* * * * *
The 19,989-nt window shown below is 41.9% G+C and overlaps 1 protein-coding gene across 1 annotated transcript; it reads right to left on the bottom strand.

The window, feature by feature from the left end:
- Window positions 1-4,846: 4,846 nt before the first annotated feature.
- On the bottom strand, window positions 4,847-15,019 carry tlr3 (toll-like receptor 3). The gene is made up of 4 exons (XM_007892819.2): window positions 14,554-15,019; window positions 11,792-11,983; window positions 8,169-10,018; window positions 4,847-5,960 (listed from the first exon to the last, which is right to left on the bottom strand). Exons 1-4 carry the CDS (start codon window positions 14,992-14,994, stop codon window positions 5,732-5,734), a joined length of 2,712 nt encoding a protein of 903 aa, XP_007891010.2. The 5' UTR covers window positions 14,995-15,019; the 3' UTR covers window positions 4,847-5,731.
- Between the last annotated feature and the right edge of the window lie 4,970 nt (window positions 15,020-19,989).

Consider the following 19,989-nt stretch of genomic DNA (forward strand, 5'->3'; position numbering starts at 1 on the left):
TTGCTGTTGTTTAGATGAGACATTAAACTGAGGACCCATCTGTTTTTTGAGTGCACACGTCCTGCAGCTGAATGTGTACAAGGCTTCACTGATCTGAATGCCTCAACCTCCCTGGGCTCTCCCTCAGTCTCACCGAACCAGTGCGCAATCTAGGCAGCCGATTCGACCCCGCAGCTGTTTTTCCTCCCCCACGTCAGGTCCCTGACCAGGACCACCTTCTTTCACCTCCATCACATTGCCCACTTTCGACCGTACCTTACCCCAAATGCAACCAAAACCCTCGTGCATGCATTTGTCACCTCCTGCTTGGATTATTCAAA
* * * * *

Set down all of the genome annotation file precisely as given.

The 19,989-nt window shown below is 41.9% G+C and overlaps 1 protein-coding gene across 1 annotated transcript; it reads right to left on the bottom strand.

The window, feature by feature from the left end:
- Window positions 1-4,846: 4,846 nt before the first annotated feature.
- On the bottom strand, window positions 4,847-15,019 carry tlr3 (toll-like receptor 3). The gene is made up of 4 exons (XM_007892819.2): window positions 14,554-15,019; window positions 11,792-11,983; window positions 8,169-10,018; window positions 4,847-5,960 (listed from the first exon to the last, which is right to left on the bottom strand). Exons 1-4 carry the CDS (start codon window positions 14,992-14,994, stop codon window positions 5,732-5,734), a joined length of 2,712 nt encoding a protein of 903 aa, XP_007891010.2. The 5' UTR covers window positions 14,995-15,019; the 3' UTR covers window positions 4,847-5,731.
- Between the last annotated feature and the right edge of the window lie 4,970 nt (window positions 15,020-19,989).

Consider the following 19,989-nt stretch of genomic DNA (forward strand, 5'->3'; position numbering starts at 1 on the left):
TTGCTGTTGTTTAGATGAGACATTAAACTGAGGACCCATCTGTTTTTTGAGTGCACACGTCCTGCAGCTGAATGTGTACAAGGCTTCACTGATCTGAATGCCTCAACCTCCCTGGGCTCTCCCTCAGTCTCACCGAACCAGTGCGCAATCTAGGCAGCCGATTCGACCCCGCAGCTGTTTTTCCTCCCCCACGTCAGGTCCCTGACCAGGACCACCTTCTTTCACCTCCATCACATTGCCCACTTTCGACCGTACCTTACCCCAAATGCAACCAAAACCCTCGTGCATGCATTTGTCACCTCCTGCTTGGATTATTCAAA